Home - Questions Often Asked about Birthparent Counseling
Questions Often Asked about Birthparent Counseling
Who may receive LSS-MT birthparent counseling services?
Anyone who is currently pregnant or parenting a small child and needs decision-making counseling to help plan for that child’s future. Both birthmothers and birthfathers are encouraged to participate; however, many birthmothers attend counseling alone or with another support person. An appointment can be made by calling the closest LSS-MT office or 1-800-726-3083. LSS-MT has offices in Billings, Bozeman, Missoula, Great Falls, and Kalispell. We cover the entire state for services and can meet clients at other locations as needed. All inquiries and services are confidential.
When is counseling needed? What does it cost?
Unplanned pregnancy is often an emotionally stressful and confusing time. Professional counseling services can help sort out feelings and options in a safe and non-judgmental environment. For someone who is currently parenting with difficulty, this can be a time to step back and re-evaluate. Montana law requires a woman who is making an adoption plan to receive counseling from a licensed adoption agency prior to relinquishment. If the plan is to parent, resources and plans can be explored before the child arrives. LSS-MT counselors are trained specifically for this and have experience with both parenting and adoption issues. Birthparents are not charged for decision-making counseling. If a birthparent comes to LSS-MT for contract counseling to place with a specific non-LSS-MT couple, the fees are the responsibility of the adoptive couple.
How can a birth family be involved in the child’s future?
The birthparents (and their families if they wish) begin by participating in counseling to make a careful plan for the child’s future. If adoption is planned, most birthparents choose some form of open or cooperative adoption, which allows them, and often their families, to have an ongoing relationship with the child. After counseling has been initiated and a decision for adoption has been made, the birthparents will choose a family from our waiting couples. Many begin their relationship with a meeting before birth and continue throughout the child’s life.
What if I already know a family who wants to adopt my child?
This is called a direct parental placement, if the family is not currently active with a licensed adoption agency. In these adoptions, the arrangements are made by the birthparents, the adoptive parents, and the attorney involved. As noted above, the birthparent must participate in a minimum number of counseling hours, which they contract for with a licensed adoption agency like LSS-MT. The family must have completed a homestudy (also called a pre-placement evaluation), and have been approved for adoption. This service can also be contracted for with LSS-MT. The only exception to the homestudy requirement is when the adoptive parent is a family member who is a first degree relative to the birthparent (parent, sibling or child).
Why does the law have to be involved in the adoption?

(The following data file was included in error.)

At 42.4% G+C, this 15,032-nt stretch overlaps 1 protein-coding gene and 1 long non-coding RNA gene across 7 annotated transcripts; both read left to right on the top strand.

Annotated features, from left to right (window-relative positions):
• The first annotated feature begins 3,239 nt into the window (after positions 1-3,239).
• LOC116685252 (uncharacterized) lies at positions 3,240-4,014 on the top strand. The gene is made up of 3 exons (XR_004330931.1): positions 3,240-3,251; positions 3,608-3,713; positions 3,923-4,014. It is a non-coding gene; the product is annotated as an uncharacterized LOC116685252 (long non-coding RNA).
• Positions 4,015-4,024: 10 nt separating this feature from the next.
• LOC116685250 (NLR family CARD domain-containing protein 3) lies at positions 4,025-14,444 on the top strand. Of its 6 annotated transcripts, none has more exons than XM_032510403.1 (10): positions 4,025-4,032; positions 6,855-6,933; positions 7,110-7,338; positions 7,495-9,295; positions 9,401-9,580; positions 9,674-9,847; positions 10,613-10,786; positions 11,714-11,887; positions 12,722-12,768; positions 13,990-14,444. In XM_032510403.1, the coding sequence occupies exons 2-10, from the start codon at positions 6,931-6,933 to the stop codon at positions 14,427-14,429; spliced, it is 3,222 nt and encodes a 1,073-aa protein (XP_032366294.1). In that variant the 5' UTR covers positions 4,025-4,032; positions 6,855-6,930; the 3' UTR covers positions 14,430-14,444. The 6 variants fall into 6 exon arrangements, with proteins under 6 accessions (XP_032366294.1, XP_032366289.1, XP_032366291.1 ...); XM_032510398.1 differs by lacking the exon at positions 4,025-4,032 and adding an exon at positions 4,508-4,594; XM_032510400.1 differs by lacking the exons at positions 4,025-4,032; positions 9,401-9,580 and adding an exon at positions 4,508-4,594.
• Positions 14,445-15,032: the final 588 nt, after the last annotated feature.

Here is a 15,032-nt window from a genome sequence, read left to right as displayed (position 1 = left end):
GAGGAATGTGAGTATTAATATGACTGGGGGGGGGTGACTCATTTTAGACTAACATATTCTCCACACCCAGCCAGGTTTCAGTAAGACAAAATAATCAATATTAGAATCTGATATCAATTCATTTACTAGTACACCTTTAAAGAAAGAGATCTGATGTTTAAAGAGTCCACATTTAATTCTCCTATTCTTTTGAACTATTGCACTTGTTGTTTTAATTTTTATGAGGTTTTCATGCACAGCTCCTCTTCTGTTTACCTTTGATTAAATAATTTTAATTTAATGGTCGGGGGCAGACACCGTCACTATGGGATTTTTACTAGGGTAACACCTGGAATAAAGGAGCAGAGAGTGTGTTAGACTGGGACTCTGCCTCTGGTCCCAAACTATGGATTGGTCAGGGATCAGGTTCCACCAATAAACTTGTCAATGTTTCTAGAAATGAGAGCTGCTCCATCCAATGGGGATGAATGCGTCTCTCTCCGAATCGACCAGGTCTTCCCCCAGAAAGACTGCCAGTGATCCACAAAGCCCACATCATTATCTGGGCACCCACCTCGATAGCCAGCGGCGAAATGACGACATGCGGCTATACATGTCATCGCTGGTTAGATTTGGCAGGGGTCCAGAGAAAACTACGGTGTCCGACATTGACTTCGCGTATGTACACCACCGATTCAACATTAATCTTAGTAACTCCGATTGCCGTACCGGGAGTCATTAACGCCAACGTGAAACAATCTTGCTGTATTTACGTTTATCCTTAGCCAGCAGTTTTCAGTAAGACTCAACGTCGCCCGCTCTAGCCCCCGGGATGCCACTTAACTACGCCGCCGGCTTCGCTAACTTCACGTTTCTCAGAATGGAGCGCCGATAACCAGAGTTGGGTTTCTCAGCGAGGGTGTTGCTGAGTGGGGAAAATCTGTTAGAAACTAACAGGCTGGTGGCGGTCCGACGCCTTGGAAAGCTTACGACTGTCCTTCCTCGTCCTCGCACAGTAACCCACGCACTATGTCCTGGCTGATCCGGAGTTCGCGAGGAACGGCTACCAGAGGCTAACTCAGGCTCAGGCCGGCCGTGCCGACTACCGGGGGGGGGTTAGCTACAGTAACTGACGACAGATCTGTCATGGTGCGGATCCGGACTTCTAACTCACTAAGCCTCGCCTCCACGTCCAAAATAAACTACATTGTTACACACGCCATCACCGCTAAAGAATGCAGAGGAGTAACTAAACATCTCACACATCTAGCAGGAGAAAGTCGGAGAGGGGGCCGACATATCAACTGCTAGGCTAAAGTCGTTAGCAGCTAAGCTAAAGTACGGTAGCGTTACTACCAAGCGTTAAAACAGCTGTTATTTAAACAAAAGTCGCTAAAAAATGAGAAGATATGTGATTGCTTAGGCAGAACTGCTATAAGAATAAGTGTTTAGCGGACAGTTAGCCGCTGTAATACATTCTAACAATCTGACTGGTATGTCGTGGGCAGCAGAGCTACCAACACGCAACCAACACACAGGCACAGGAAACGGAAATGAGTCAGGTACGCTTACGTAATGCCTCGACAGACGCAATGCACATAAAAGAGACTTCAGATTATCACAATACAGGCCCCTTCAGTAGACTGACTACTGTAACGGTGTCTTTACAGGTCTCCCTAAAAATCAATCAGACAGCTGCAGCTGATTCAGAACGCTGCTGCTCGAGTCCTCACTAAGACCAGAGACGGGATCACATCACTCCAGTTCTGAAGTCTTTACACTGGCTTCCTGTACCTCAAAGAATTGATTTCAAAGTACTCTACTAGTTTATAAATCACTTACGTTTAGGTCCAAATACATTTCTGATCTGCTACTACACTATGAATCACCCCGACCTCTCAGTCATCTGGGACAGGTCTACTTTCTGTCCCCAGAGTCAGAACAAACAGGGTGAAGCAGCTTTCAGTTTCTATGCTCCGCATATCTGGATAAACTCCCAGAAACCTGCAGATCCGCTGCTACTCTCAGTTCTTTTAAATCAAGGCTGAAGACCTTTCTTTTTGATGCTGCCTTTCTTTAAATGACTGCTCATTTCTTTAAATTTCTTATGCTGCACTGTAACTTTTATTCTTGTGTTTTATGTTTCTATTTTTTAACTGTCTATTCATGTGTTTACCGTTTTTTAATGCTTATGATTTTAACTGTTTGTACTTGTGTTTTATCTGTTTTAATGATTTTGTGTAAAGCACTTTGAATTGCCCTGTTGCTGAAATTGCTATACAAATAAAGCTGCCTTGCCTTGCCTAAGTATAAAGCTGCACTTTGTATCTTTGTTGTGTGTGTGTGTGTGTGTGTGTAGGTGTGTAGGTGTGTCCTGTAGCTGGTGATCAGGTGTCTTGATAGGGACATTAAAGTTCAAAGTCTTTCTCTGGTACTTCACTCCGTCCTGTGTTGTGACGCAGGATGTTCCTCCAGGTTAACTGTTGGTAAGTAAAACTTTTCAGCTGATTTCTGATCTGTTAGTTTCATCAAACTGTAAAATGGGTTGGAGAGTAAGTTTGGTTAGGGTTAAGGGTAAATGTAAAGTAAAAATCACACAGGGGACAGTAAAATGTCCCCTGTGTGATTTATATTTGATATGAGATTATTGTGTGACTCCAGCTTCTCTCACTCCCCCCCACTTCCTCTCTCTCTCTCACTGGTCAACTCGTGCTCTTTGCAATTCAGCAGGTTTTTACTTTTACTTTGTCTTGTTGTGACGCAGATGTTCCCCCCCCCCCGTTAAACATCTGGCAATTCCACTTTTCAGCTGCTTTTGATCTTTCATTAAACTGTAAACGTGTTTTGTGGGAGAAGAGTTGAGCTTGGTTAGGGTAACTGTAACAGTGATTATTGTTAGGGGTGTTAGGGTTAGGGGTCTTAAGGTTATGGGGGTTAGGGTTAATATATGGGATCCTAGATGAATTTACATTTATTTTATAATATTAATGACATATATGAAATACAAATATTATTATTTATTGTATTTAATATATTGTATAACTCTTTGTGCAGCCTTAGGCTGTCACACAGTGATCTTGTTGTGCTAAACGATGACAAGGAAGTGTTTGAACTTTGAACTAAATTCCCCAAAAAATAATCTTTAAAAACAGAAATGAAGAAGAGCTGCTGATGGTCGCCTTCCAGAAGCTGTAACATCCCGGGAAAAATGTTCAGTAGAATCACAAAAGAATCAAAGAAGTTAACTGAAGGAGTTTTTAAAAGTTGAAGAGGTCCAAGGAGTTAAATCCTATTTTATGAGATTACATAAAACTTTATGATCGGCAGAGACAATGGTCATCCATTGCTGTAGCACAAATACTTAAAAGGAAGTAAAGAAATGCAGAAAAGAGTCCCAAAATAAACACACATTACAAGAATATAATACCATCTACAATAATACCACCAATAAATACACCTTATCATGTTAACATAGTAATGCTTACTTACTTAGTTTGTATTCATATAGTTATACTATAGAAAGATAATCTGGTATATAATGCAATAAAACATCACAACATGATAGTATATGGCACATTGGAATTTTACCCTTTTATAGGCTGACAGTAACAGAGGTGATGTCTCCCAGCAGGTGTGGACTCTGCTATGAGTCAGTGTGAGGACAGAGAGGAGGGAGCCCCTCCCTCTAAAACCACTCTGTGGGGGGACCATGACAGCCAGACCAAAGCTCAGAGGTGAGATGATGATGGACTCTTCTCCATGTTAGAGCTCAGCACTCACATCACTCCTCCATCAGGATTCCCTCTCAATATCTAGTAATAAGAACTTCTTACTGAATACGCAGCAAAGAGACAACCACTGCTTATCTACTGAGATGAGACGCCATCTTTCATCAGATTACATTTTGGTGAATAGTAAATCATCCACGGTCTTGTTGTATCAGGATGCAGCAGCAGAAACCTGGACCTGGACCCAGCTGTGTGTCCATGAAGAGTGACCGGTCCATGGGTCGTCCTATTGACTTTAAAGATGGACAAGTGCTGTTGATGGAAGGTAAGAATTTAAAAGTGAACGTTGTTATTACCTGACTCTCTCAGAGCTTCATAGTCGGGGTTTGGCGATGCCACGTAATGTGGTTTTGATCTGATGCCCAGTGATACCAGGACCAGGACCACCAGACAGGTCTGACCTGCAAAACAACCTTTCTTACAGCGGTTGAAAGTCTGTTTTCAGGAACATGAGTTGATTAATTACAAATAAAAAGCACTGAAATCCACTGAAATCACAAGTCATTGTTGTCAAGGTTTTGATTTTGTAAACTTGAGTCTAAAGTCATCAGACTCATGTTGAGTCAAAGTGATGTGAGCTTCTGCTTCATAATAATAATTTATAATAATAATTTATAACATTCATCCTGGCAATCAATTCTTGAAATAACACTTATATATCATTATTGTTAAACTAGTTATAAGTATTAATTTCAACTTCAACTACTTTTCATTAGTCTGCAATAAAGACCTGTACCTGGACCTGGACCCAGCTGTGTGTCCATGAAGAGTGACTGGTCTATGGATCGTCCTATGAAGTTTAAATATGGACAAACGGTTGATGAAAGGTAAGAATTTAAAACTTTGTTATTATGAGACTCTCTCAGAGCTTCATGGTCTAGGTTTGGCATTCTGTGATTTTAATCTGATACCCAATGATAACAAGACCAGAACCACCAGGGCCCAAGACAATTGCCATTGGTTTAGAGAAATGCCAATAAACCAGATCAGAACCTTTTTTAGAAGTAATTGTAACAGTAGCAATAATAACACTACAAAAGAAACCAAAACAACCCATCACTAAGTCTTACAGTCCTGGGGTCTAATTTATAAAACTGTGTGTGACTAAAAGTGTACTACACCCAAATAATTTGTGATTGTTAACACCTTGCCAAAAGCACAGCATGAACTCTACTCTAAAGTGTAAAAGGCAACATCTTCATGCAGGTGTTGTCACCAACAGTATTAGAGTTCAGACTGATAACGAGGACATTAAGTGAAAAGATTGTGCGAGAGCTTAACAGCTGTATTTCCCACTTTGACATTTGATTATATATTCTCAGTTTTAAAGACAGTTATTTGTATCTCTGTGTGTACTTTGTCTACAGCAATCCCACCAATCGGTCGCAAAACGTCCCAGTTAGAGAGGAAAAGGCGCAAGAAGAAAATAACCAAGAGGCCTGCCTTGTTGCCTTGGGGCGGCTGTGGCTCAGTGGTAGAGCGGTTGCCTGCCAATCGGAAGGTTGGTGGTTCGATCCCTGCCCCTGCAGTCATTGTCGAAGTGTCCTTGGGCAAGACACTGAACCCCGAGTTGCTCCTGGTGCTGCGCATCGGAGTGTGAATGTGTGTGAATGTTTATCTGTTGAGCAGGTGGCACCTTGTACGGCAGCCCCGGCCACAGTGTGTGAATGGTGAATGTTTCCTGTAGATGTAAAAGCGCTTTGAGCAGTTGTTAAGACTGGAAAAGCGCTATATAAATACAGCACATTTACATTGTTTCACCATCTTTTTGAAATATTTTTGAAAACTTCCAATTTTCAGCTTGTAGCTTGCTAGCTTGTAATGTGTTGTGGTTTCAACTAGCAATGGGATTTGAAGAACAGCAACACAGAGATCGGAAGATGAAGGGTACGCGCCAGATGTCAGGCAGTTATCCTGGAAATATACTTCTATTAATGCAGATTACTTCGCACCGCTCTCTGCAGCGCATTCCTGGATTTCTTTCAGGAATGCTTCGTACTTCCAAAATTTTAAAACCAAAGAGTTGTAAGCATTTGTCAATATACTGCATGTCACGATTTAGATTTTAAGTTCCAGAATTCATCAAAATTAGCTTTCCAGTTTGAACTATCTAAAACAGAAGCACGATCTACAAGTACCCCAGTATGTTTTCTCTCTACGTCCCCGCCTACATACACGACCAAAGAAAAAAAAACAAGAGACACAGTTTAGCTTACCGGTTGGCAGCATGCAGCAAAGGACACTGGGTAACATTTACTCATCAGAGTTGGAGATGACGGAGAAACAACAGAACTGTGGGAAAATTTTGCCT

The State of Montana has a duty to protect children within its borders. Adoption is a serious and life-changing act which can have far reaching effects on all parties involved. To decrease the chance of anyone being hurt or taken advantage of, the law attempts to provide some framework to guide people. The ultimate goal is to make sure children are provided with a safe, loving, and permanent family environment. The adoption decision is an ongoing process requiring support, education, and counseling. Although birthparents may make the decision before their child is born, no legal papers can be signed until 72 hours after birth.
How will I know my child is okay?
LSS-MT encourages birthparents to continue counseling as long as they feel it is helpful. Even though adoption is a loving and caring choice, it involves loss and often sadness. The counseling supports the birthparent through the grief process. LSS-MT remains available to both birth and adoptive families throughout the child’s life. Families who adopt through LSS-MT go through an intensive screening and educational process. Most adoptions involve ongoing communication and often there are visits between the adoptive and birth families. LSS-MT supervises all agency placements for the first six months and provides a report to the court at the end of this time. If the birthparents choose not to be in contact with the adoptive family, they can still receive any available up-to-date information through LSS-MT.
What will my child think of me?
Adoptive education teaches adoptive parents that open discussions about adoption should happen throughout the child’s life. A child who is raised to know that adoption is a loving choice will have been given a positive view of the birthparents’ decision. Every child will process the information differently, depending on their own personality. In open adoption, the birthparents will often be available to speak to the child themselves and to answer questions which arise. This has proven to be beneficial to all parties and exemplifies the love that led to the decision for adoption.
What is the right decision for me?
Only you can decide. To do that, you need to look honestly at your current lifestyle, financial situation, resources, relationships with others and future plans. You need to ask yourself, “Am I really ready and able to be a secure parent at this time? Do I want to change my life in order to be a parent now? What choice will ensure the best future for me and for my child?” Your answers will depend on many factors and it will take courage and maturity to live out your decision.
LSS-MT has been helping birthparents since 1954. We are here for you today & tomorrow. Call 1-800-726-3083 or contact us